BIOSIS website actor description of earthworms: The BIOSIS online platform is developed by the Soil Biology Group at Wageningen University & Research with input from the scientific community. It will deliver assessment of the contribution of soil biology to soil multifunctionality in different ecosystems. Follow this link to learn more: https://biosisplatform.eu [this website will launch end of August 2021].

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    Abstract

    The earthworms or Lumbricidae attain the largest biomass in soil among soil invertebrates. They occur in high abundance and diversity in soils worldwide except for deserts and arctic tundra1. In temperate regions average abundance and biomass is about 100 specimen per squaremeter2, and even in intensively managed arable soils still about 50 g fresh earthworm biomass is found per square meter though one order of magnitude less than in pasture and grassland2. Earthworms contribute to the functioning of soil ecosystems by consuming decaying plant matter, creating burrows that aerate soil and allow water to infiltrate soil; in its entirety, they contribute considerably to soil formation3. The upper part of soil will have passed through the earthworm gut every tenth year and are therefore entirely coprogenic, i.e. made up of earthworm excrements and casts4,5. A large body of knowledge and ongoing research is centered on earthworms and this has led to acknowledgement of their crucial role. Thus, most new chemicals with a fate in soil will be tested according to ISO or OECD standards6,7.

     

    Earthworms respond to land management, agriculture and chemicals in soil, so the species composition and their abundance will reflect any change in soil structure and food availability and quality. Hence, their abundance and diversity is used to calculate soil health indices8.

     

    Earthworms can be hand-sorted from soil and their enumeration and identification are highly standardized9 and facilitated by concise easily accessible identification keys10, although some level of expert knowledge is needed for precise identification. Currently, earthworm DNA in soil, i.e. eDNA, has slowly been adopted for assessment of earthworm diversity, thus avoiding the need for taxonomic expertise for earthworm identification11.

     

    Literature:

     

    1 Petersen, H., Luxton, M., 1982. A comparative analysis of soil fauna populations and their role in decomposition processes. Oikos 39, 287-388.

     

    2 Krogh et al. 2021 Krogh, P.H., Lamandé, M., Holmstrup, M., Eriksen, J., 2021. Earthworm burrow number and vertical distribution are affected by the crop sequence of a grass-clover rotation system. Eur. J. Soil Biol. 103.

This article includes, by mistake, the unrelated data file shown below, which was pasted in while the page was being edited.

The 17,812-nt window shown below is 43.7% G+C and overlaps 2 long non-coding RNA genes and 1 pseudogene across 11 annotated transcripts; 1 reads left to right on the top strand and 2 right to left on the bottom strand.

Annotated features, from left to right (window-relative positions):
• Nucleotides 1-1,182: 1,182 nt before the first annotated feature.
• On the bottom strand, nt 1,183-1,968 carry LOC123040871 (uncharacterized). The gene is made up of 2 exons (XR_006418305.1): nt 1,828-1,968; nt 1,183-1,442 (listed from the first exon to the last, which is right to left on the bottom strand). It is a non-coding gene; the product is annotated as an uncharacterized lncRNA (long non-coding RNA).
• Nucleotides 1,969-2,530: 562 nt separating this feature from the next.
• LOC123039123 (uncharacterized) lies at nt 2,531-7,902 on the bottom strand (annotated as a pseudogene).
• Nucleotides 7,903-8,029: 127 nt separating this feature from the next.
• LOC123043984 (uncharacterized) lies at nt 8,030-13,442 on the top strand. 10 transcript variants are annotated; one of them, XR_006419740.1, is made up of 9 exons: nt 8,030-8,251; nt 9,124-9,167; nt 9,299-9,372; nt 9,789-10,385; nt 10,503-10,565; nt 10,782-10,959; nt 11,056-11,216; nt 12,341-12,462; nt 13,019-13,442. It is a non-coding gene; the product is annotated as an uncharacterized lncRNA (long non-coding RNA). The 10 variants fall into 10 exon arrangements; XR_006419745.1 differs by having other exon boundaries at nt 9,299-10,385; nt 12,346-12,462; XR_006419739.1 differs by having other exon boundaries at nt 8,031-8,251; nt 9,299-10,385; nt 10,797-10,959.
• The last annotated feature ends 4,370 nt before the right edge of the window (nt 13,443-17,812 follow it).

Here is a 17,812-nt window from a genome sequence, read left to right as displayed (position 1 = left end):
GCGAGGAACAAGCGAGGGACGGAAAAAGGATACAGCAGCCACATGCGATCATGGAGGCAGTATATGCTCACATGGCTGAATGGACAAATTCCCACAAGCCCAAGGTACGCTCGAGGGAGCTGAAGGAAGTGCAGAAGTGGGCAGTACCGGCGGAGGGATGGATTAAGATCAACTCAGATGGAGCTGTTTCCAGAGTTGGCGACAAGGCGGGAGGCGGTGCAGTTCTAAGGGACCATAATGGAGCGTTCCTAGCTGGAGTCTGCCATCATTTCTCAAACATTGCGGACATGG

3 Blouin, M., Hodson, M.E., Delgado, E.A., Baker, G., Brussaard, L., Butt, K.R., Dai, J., Dendooven, L., Pérès, G., Tondoh, J.E., Cluzeau, D., Brun, J.J., 2013. A review of earthworm impact on soil function and ecosystem services. Eur. J. Soil Sci. 64, 161-182.

     

    4 Whalen, J.K., Sampedro, L., 2010. Soil ecology and management. CABI.

     

    5 Taylor, A.R., Taylor, A.F.S., 2014. Assessing daily egestion rates in earthworms: using fungal spores as a natural soil marker to estimate gut transit time. Biol. Fertility Soils 50, 179-183.

     

    6 OECD, 2016. Test No. 222: Earthworm Reproduction Test (Eisenia fetida/Eisenia andrei). DOI: 10.1787/9789264264496-en

     

    7 ISO, 2014. International Organization for Standardization. ISO No. 11268-3 Soil quality – Effects of pollutants on earthworms – Part 3: Guidance on the determination of effects in field situations. Geneva (CH).

     

    8 Fusaro, S., Gavinelli, F., Lazzarini, F., Paoletti, M.G., 2018. Soil Biological Quality Index based on earthworms (QBS-e). A new way to use earthworms as bioindicators in agroecosystems. Ecol. Indicators 93, 1276-1292.

     

    9 ISO, 2018. International Organization for Standardization. ISO 23611-1:2018 ― Soil quality ― Sampling of soil invertebrates. Part 1: Hand-sorting and formalin extraction of earthworms. Geneva (CH).

     

    10 OPAL (Open Air Laboratories): Citizen science for everyone, 2015. Earthworm Identification Guide: OPAL Soil and Earthworm Survey. URL: imperial.ac.uk/media/imperial-college/research-centres-and-groups/opal/SOIL-4pp-chart.pdf

     

    11 Bienert, F., De Danieli, S., Miquel, C., Coissac, E., Poillot, C., Brun, J.-J., Taberlet, P., 2012. Tracking earthworm communities from soil DNA. Mol. Ecol. 21, 2017–2030.

    OriginalsprogEngelsk
    Publikationsdato1 sep. 2021
    StatusUdgivet - 1 sep. 2021

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